Photo: Judge Elizabeth Scherer speaks during jury pre-selection in the penalty phase of the trial of Marjory Stoneman Douglas High School shooter Nikolas Cruz at the Broward County Courthouse in Fort Lauderdale, Fla.
Deputies protecting Florida school shooter Nikolas Cruz had to pull him aside and surround him Tuesday after a member of a jury pool mouthed possible threats toward him and caused others to become “excited,” leading them to fear a potential brawl, officials said.
A 70-member pool of potential jurors was filing into the courtroom and taking their seats when one of the first to enter, a man in his 30s, began “mouthing expletives” toward Cruz, Circuit Judge Elizabeth Scherer said. Cruz, 23, is facing a possible death sentence for murdering 17 at Parkland’s Marjory Stoneman Douglas High School on Feb. 14, 2018.
Bailiffs moved in quickly to remove the man, who shook his head vigorously and muttered “that’s horrible” repeatedly as he walked past reporters seated toward the back of the courtroom.
At this point, several other jurors became “excited” and were saying something that could not be heard, Scherer said. The first man then started looking back over his shoulder toward Cruz. The half-dozen armed deputies who always stand just behind Cruz then grabbed and surrounded him, fearing that the first juror was about to run toward them and would be joined by others.
“The sheriff’s office observed all of that and determined they needed to protect Mr. Cruz,” Scherer said.
“One instigates and then there are many followers,” explained Broward Sheriff’s Capt. Osvaldo Tianga, the head of courthouse security.
Melisa McNeill, Cruz’s lead public defender, told Scherer she understands that the deputies’ first priority is to protect Cruz and everyone in the courtroom but didn’t realize that would require him being physically moved.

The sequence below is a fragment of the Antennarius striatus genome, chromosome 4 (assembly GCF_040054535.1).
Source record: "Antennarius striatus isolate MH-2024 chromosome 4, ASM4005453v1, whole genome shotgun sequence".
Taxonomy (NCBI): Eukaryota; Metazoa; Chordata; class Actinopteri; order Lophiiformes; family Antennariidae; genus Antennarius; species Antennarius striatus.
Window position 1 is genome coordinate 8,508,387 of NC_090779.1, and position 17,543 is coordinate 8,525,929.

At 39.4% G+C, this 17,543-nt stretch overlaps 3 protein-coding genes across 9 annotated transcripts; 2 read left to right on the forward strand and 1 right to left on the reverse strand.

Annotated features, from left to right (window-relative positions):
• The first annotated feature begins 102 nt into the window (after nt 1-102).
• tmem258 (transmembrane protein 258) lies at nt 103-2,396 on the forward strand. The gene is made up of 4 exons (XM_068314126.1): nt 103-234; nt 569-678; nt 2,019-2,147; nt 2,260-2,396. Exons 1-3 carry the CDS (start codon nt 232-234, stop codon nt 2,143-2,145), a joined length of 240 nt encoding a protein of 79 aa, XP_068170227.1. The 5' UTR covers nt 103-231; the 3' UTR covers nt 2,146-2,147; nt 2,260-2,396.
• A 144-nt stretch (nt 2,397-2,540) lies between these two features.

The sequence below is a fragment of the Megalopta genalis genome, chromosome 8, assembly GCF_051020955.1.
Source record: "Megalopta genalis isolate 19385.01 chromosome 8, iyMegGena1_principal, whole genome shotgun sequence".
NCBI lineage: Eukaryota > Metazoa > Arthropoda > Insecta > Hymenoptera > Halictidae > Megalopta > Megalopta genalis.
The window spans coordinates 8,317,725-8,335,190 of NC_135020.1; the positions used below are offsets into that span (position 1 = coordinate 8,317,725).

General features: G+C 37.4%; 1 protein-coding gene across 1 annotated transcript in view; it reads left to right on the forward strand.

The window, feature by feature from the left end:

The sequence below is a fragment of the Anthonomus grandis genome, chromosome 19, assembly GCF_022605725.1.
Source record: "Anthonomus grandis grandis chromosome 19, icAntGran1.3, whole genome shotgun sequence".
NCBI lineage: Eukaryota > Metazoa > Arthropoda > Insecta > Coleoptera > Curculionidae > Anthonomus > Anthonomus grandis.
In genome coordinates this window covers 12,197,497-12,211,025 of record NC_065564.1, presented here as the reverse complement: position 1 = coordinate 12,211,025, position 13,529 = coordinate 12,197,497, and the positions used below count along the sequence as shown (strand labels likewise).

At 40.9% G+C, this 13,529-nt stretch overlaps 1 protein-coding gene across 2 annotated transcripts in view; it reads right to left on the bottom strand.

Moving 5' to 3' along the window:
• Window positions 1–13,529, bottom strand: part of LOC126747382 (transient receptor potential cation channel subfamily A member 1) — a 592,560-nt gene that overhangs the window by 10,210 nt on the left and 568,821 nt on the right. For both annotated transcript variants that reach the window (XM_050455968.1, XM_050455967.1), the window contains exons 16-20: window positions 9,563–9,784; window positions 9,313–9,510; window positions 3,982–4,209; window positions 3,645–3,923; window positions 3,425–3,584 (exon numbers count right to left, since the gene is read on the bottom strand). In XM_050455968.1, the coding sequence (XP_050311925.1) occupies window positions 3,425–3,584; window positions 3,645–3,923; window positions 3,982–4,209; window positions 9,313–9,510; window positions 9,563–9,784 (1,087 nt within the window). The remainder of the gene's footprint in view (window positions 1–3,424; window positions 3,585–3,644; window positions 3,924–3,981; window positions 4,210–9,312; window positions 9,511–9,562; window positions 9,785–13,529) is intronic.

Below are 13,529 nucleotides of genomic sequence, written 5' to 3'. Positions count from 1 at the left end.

“I appreciate that is the job. I am not challenging” their actions, McNeill said. But she wondered if the deputies could simply stand between Cruz and the threat if something similar happens again.
Tianga said each situation is different, but he would consider her suggestion.
Cruz pleaded guilty in October. A 12-member, eight-alternate jury is being selected in a two-month, three-step process to decide whether he receives a death sentence or life in prison without parole. More than 1,800 jurors have come through the courtroom, mostly without incident since the process began April 4.
One panel of 60 had to be dismissed on April 12 after eight became obviously emotional upon seeing Cruz, possibly influencing the others. About a dozen others have been quietly removed from various panels because they started crying.
The panels are not told they are being brought up as potential Cruz jurors, although it is widely known throughout South Florida that the process has started. At this point, the potential jurors are only being asked if they could serve from June through September, the trial’s expected length. Those who can will be brought back next month for further questioning.
Tuesday had been a boring, routine day. It was a marked difference from Monday when Scherer announced she was dismissing 250 potential jurors who had passed initial screening because of a possible error she made and starting the selection process over. Two panels of 70 had been brought through with no significant incidents. A few potential jurors had been quietly taken out for crying.
But that changed as the first panel after lunch was brought in. With most eyes focused on the jurors filing in, Cruz’s attorneys got the attention of the bailiffs, pointing them to Juror No. 19. They moved in to remove him, starting the sequence that led to Cruz being pulled aside for protection.
After he left the courtroom, the man told deputies that he wasn’t trying to cause problems but was emotional and wanted to curse out Cruz, using an obscenity to make his point, according to a reporter who was in the hallway.
Inside the courtroom, Scherer and the attorneys quickly conferred and the judge then dismissed the entire panel, who she said became “belligerent” as they waited for the elevator to take them back to the lobby and “got mouthy” toward deputies.
The juror who started it all told the deputies that they — or perhaps the system — had traumatized the potential jurors, according to the reporter.
Scherer said deputies followed the group out of the courthouse to make sure they didn’t say anything to prospective jurors waiting to be brought to her courtroom.
Jury selection will resume Wednesday.